"He . . . was. . . . had no right."

"Expand term right."

"Why did you break into Roquerph's apartment?"

"He . . . was wrong . . . sort."

"Expand term: wrong, expand term: sort."

"Why did you break into Roquerph's apartment?"

"He . . . was bad . . . people."

The psychoprobist glanced at the climbing readouts.

"Suppress term: wrong, stress definition: people."

"Why did you break into Roquerph's apartment?"

"He . . . ba-ba-b . . . pe-po-p . . . a strub."

The stress readouts fell.

"Why did you break into Roquerph's apartment?"

"He's a dirty, stinking strub!" Jessie avowed. "He looks like a strub! And he smells like a strub! Cuz he is a strub!"

"You don't like the Strobelli?"

"Why should I?" It was a rhetorical question. "Nobody likes strubs, man!"

"What's wrong with the Strobelli?"

"They're strubs."

"Suppress term: strubs."

"What's wrong with the Strobelli?"

"They're . . . bellibait."

"Suppress term: bellibait"

"What's wrong with the Strobelli?"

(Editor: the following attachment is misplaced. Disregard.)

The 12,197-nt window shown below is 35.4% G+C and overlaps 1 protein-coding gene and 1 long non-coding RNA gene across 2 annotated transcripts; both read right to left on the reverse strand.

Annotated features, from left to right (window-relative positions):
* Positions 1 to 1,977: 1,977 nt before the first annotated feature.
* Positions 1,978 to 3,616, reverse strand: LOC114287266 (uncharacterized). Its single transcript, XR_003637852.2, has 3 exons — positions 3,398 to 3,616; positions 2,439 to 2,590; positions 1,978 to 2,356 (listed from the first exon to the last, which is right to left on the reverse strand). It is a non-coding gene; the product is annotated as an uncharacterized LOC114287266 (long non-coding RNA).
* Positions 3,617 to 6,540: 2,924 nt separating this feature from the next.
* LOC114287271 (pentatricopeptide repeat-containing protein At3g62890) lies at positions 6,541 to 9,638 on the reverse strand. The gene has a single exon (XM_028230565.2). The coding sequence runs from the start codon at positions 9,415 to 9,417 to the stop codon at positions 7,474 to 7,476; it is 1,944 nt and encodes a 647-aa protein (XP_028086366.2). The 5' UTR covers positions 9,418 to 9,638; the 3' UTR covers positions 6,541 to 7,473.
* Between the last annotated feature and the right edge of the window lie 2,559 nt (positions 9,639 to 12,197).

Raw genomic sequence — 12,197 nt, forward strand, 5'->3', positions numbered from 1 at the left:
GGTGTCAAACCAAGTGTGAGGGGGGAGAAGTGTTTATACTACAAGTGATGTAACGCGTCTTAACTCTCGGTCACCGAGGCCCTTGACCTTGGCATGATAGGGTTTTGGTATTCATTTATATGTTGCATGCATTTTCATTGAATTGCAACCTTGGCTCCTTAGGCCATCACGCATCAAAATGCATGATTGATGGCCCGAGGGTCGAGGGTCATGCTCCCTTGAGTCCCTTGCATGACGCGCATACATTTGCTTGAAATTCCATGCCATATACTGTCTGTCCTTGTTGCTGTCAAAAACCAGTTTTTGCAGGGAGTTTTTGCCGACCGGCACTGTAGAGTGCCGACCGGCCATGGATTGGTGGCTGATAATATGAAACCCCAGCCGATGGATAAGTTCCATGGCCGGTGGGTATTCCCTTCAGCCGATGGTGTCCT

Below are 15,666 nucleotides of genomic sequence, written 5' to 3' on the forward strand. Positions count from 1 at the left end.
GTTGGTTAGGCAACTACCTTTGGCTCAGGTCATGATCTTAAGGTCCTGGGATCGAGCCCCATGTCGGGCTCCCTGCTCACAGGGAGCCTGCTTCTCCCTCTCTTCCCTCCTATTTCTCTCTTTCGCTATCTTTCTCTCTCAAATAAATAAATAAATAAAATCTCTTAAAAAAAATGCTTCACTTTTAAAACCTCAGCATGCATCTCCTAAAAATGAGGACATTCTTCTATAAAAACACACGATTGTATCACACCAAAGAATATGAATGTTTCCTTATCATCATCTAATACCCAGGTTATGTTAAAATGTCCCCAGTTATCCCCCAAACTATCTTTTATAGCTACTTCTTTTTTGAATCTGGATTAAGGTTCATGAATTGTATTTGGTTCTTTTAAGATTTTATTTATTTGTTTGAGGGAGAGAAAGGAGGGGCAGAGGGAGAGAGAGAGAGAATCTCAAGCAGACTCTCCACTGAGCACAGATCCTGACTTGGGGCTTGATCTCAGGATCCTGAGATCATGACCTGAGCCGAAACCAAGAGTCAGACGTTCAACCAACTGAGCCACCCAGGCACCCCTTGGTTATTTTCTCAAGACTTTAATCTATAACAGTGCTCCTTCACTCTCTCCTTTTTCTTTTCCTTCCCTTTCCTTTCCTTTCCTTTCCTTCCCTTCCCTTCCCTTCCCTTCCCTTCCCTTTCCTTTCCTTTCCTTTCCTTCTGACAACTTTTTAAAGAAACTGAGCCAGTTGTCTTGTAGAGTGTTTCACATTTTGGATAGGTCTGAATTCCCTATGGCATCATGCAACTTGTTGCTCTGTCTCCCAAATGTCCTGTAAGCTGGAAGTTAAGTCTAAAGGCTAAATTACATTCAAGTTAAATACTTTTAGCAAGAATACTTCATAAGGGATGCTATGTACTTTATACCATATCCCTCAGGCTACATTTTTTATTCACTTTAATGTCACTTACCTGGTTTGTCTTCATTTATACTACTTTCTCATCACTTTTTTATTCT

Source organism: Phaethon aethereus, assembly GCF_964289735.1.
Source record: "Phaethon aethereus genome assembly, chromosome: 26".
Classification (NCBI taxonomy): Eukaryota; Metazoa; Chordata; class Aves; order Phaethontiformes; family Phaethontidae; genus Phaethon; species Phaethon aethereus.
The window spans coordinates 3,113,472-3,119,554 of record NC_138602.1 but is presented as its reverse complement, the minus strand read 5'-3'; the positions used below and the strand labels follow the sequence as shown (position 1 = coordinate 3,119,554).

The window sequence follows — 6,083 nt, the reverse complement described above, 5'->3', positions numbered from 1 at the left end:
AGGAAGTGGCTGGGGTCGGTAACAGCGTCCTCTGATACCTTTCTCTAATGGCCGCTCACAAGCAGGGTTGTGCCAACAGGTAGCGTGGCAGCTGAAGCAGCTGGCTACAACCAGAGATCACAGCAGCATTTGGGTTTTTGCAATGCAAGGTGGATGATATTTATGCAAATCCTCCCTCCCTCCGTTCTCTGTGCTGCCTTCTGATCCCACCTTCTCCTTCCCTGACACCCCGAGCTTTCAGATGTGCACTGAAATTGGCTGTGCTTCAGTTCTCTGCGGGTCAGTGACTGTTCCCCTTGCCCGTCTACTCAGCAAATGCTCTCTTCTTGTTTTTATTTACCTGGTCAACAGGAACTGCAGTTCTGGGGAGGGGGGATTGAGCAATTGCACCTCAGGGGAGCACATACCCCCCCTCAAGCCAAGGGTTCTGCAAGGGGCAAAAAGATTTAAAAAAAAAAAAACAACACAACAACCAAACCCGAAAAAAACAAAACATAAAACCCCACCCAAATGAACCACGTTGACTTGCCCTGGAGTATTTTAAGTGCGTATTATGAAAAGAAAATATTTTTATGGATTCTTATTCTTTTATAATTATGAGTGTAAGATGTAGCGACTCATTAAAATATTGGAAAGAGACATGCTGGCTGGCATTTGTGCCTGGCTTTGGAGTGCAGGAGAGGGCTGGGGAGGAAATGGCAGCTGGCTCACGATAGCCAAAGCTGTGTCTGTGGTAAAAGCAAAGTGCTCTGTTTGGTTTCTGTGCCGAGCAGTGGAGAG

"They're rubbelongs."

"Suppress all terms equal to Strobelli?"

"What's wrong with Roquerph?"

"He's . . . he's . . . he's . . . "

A small red light on the psychoprobist's control panel began to flash.

" . . . he's . . . he's . . . "

"Cancel question."

The stress readouts sank, and the throbbing light ceased flashing.

"Markers at question six seventy-seven, tree back through four thirty-two. Label as a minus BPL."

"What's a BPL?" the young LEO inquired, startling the old psychoprobist.

"Eh! What are you doing here?"

"Just came in to see if I could pick up any leads," the LEO smiled.

"You can't be here!" the old man exclaimed. "Preliminary probes are privileged."

"Well, don't get sore at me, Pops," the LEO replied, conciliatory. "I just asked what a BPL was."

"A BPL?" the old man was slow recovering. "Oh, that's a Big-Path Loop."

"Like that helps," the LEO smiled.

"Big-Path is short for pathological bigotry. And a loop occurs where several terms can only be defined by each other."

"And that's supposed to mean something?"

"I just marked a set of BPL responses to the Strobelli."

"You're saying that your guy's a bigot."

"About Strobelli, yes."

"And that's all you got?" the LEO exclaimed incredulously. "I could have told that from the lightening bolt he has tattooed under his ear. Don't you know what that means?"

"Yes, I know the general definition," the psychoprobist sighed. "But I have to know what it means to him. You can't tell from what is on a person's skin, or hair, or jewellery, or clothes. You can only tell what's in his mind from inside."

"Just how long have you been probing the perp?"